The impact of compositional topography of amniotic membrane scaffold on tissue morphogenesis of salivary gland.

Research paper by Ya-Chuan YC Hsiao, Hao-Wei HW Lee, You-Tzung YT Chen, Tai-Horng TH Young, Tsung-Lin TL Yang

Indexed on: 29 Mar '11Published on: 29 Mar '11Published in: Biomaterials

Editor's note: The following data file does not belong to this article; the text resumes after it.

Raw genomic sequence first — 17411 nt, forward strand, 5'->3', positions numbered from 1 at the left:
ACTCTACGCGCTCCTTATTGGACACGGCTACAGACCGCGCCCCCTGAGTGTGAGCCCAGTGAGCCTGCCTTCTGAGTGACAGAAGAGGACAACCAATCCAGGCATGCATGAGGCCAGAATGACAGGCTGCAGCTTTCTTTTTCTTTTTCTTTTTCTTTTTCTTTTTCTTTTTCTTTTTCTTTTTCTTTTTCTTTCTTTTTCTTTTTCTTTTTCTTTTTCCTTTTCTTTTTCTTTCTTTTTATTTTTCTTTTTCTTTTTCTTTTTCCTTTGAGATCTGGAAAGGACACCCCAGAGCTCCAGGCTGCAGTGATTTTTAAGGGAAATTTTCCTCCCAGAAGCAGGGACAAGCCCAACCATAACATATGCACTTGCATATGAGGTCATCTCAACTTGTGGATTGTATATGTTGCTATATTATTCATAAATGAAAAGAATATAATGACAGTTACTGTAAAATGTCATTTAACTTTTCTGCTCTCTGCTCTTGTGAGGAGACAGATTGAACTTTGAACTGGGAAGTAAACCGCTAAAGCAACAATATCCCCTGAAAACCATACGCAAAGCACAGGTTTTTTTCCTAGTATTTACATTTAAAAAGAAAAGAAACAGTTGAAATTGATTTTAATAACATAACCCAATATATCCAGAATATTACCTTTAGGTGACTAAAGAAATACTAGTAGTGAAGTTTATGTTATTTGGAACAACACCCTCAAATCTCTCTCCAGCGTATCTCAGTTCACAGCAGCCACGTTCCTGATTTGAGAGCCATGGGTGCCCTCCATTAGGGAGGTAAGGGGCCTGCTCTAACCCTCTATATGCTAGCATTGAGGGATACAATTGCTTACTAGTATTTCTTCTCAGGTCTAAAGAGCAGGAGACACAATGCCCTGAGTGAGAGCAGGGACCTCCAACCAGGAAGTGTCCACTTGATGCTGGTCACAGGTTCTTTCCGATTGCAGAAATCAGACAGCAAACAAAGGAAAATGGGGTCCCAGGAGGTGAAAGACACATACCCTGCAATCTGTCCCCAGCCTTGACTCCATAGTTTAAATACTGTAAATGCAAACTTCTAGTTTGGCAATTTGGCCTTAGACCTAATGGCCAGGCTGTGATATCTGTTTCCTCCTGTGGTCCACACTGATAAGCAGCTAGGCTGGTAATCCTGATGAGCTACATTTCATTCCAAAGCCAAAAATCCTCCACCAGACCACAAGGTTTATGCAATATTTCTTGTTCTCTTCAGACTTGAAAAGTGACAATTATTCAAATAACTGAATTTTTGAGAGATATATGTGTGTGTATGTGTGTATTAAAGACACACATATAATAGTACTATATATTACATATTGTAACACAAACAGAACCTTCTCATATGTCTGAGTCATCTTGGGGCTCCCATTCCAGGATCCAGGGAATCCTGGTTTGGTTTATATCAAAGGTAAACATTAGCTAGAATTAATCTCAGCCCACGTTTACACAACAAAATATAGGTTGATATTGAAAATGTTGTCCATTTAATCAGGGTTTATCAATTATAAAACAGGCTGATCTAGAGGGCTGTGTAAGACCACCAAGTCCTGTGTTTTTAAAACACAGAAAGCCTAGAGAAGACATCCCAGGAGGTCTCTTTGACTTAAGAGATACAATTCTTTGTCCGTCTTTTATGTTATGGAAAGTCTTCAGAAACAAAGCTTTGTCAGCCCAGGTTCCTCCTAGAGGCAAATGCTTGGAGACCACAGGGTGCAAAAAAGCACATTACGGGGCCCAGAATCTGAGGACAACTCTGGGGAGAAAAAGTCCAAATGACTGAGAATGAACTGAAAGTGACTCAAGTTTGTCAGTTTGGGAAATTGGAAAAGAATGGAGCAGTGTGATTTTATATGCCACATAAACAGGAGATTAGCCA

Amniotic membrane (AM) has been widely used in the reconstruction of oral epithelial defects. However, whether it is also effective in facilitating tissue formation of salivary gland, an appendix of oral epithelia, has never been explored. To investigate the effects and the underlying mechanism of AM on salivary gland morphogenesis, murine fetal submandibular gland (SMG) explants were cultured on different preparations of AM scaffolds. It was found that, on AM stromal scaffold, SMG demonstrated well-developed branching morphogenesis. Nonetheless, on AM epithelial scaffold, SMG epithelial cell converted to a spindle-shape, lost intercellular connection, changed cytoskeletal organization, and exhibited scattering behaviors. Meanwhile, the integrity of SMG basement membrane was dismantled as well. However, when acellular AM epithelial scaffold was used, cultured SMG demonstrated organized morphology, indicating that AM epithelial component provided specific surface features for SMG morphogenesis. To further investigate AM scaffold morphogenetic effect, it was found hepatocyte growth factor (HGF), an epithelial scattering factor, was expressed abundantly in cultivated AM epithelia. After blocking HGF function of AM, cultured SMG regained branching activity, reorganized cell adhesion and subcellular organization, and reproduced basement membranes. Therefore, AM-derived bioactive factor profoundly influences cell behaviors and structure formation of SMG. Together, this study showed that compositional topography of AM scaffold is important in affecting SMG morphogenesis. By understanding the effects of AM scaffold on SMG morphogenesis, it provides important information for rationally designing and fabricating AM scaffold for salivary gland regeneration.